This question is dogging me: Why do women still struggle with their own success?
Or, as it appears in a very short post on Forbes with an accompanying video on leadership, “Do Women Hold Themselves Back From Success?”
Citing a study and its findings that of “somewhat happy or happy women” who participated, “only one in four believe they are extremely or very successful,” I’m bothered by terminology that is not clarified, namely “happiness” and “success.”
However, I’m pleased that we continue to air these topics because they are far from resolved, and we can learn by revisiting them from a variety of angles.
While you (or I) may dispute the validity of almost any survey or study as well as its applicability on a broad scale, we can’t deny the reality of the gender pay gap, that women carry the lion’s share of domestic responsibilities while working, and that women frequently don’t feel good about themselves – or more specifically, “good enough.”
Have women made strides? Sure. A long way to go? You bet.
Self-Sabotage, or Something More?
However we define our terms, success may be seen as a combination of personal and professional achievement. This may be a healthy, functioning family to some, a high standard of living for others, or power from holding positions of influence, not to mention the overtly quantifiable and material – income, assets, square footage, and so on.
Perhaps it is as “simple” as a well-paid job you love, using your skills to their fullest, and a caring, supportive family. Can you even imagine that – as a woman? Now turn it around. How many men do you know who could attest to living at least two out of those three?
With all the strides women have made – why haven’t we accomplished more? Why are the Mommy Wars hotter than ever? Why are we still conflicted, and downplaying the achievements we manage to earn? Is this truly a confidence gap, inadvertent self-sabotage, an element of male-female relationships, or something so deeply rooted in so many aspects of culture that we are generations away from eradicating this phenomenon?
You may recall The Atlantic article on the Confidence Gap between men and women that continues to exist. Self-assurance is correlated to success, and despite strides made we are reminded:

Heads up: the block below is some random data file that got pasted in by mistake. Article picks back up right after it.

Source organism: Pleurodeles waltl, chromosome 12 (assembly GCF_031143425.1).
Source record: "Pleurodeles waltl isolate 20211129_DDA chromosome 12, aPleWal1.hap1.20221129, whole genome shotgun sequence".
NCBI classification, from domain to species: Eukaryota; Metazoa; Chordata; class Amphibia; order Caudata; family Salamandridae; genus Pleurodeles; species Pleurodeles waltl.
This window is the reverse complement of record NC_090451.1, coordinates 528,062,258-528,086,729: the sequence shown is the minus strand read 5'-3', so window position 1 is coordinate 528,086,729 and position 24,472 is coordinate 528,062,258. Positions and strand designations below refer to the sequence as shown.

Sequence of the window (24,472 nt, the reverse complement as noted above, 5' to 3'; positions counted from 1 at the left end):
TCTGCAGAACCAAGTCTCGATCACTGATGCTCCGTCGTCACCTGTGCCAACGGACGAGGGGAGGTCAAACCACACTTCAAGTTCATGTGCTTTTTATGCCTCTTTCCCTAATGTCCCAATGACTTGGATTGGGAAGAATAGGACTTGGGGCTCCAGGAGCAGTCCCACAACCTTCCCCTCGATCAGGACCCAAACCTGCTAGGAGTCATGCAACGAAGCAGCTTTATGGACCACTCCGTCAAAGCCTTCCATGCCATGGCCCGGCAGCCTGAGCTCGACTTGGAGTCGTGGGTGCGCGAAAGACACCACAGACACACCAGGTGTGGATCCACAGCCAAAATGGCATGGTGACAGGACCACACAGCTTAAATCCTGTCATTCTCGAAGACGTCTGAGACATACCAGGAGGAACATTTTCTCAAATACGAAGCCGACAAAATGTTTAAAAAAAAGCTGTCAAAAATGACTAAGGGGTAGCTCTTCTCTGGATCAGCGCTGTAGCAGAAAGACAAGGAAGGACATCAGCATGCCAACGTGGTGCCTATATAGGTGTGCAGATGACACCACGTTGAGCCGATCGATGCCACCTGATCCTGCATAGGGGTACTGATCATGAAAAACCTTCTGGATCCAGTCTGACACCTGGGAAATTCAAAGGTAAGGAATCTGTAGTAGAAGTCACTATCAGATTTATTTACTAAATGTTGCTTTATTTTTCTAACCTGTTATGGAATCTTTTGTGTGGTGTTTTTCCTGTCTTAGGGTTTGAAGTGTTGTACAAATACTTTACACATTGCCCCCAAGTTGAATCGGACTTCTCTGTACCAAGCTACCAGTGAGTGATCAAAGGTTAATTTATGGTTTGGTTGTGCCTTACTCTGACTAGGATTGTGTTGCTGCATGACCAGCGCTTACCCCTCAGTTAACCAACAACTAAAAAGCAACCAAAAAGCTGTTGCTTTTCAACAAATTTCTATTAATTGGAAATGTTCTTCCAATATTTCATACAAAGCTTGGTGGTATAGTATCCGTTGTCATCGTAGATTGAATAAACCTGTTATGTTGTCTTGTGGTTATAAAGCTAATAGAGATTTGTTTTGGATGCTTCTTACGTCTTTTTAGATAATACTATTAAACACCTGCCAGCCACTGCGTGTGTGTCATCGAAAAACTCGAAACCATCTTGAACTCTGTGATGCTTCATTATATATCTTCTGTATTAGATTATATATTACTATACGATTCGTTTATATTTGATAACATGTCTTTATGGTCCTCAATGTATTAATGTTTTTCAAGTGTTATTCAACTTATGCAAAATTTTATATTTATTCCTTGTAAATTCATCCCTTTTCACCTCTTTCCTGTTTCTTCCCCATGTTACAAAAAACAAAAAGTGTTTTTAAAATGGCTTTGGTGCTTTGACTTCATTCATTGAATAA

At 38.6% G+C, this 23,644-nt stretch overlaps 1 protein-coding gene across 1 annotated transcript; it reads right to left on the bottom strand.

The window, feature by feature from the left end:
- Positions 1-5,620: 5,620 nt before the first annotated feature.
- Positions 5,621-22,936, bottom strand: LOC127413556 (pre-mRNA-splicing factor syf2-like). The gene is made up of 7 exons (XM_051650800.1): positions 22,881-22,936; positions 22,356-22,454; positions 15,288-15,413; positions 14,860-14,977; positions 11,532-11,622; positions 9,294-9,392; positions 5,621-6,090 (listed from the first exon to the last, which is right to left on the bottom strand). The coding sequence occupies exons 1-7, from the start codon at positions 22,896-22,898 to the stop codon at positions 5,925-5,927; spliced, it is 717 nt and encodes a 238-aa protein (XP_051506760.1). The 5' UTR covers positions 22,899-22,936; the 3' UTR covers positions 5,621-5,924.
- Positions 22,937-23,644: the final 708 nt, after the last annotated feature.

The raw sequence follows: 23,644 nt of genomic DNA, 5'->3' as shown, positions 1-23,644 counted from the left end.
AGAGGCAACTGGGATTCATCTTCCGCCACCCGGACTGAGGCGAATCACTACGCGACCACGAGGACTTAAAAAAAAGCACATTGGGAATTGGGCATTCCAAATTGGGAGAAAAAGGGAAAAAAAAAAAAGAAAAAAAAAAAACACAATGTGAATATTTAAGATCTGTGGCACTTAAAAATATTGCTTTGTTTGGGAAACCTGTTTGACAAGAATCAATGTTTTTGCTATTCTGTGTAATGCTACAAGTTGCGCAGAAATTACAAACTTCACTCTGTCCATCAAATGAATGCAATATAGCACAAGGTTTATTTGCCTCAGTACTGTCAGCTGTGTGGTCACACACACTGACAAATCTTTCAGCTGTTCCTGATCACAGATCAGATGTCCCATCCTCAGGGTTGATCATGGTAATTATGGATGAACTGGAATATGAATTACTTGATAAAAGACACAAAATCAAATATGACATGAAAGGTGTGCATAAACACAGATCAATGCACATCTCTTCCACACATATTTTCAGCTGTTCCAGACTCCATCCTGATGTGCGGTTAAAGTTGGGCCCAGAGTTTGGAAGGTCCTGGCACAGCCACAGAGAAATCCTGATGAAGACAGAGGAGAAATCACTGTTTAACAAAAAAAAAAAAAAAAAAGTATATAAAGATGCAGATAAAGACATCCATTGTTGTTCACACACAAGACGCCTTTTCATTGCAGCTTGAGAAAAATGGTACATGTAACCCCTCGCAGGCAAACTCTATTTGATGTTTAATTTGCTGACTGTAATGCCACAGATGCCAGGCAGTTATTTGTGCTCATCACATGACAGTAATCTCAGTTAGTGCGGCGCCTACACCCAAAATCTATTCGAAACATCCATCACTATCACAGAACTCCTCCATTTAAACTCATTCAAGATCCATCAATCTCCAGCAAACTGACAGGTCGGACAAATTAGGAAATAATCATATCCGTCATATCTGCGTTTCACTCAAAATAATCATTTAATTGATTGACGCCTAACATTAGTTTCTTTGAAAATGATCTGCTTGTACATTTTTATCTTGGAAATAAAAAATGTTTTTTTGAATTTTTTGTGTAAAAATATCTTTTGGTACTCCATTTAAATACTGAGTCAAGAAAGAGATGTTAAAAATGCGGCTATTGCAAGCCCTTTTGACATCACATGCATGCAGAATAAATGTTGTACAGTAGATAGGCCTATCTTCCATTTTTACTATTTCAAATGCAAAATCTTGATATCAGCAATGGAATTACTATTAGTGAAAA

Half a century since women first forced open the boardroom doors, our career trajectories still look very different from men’s.
The culprit? At least in part, an “acute lack of self-confidence” which is further explained:
… there is a particular crisis for women — a vast confidence gap that separates the sexes. Compared with men, women don’t consider themselves as ready for promotions, they predict they’ll do worse on tests, and they generally underestimate their abilities. This disparity stems from factors ranging from upbringing to biology.
I highly recommend the article if you haven’t read it.
Men and Women Defining Success
In a July 2014 article, Dr. Peggy Drexler takes on “How Women Define Success” and it may not surprise you. It may also provide clues to why women minimize “traditional success” in lieu of other aspects of our lives. She writes:
… when women talk about success, they talk about the importance of relationships and feeling valued. Men focus more on material success.
And yet, there may be more similarities than differences, as she cites a study by consulting firm Accenture:
… More than two thirds of females — and the same number of males — surveyed felt they could “have it all.” More than half turned down a job due to concerns about its impact on work-life balance. Both genders, meanwhile, ranked the qualities of career success as work-life balance first, followed by money, recognition, and autonomy.
Let’s not forget the existence of response bias, however. Dr. Drexler offers this:
… the surveys are flawed: women may say they value family over work, or work-life balance, because that’s what they think they should say.
If that is indeed the case, I remain concerned. Aren’t these the messages we’re putting out to young women and men through the media? Aren’t we shaping societal standards of success by reporting these findings, generally without further qualification, and deeming them “good?” Directly and indirectly, does the message complicate the Mommy Wars and reinforce women’s conflicts over “having it all” and what that means?
Men and Self-Esteem, Pressure on Couples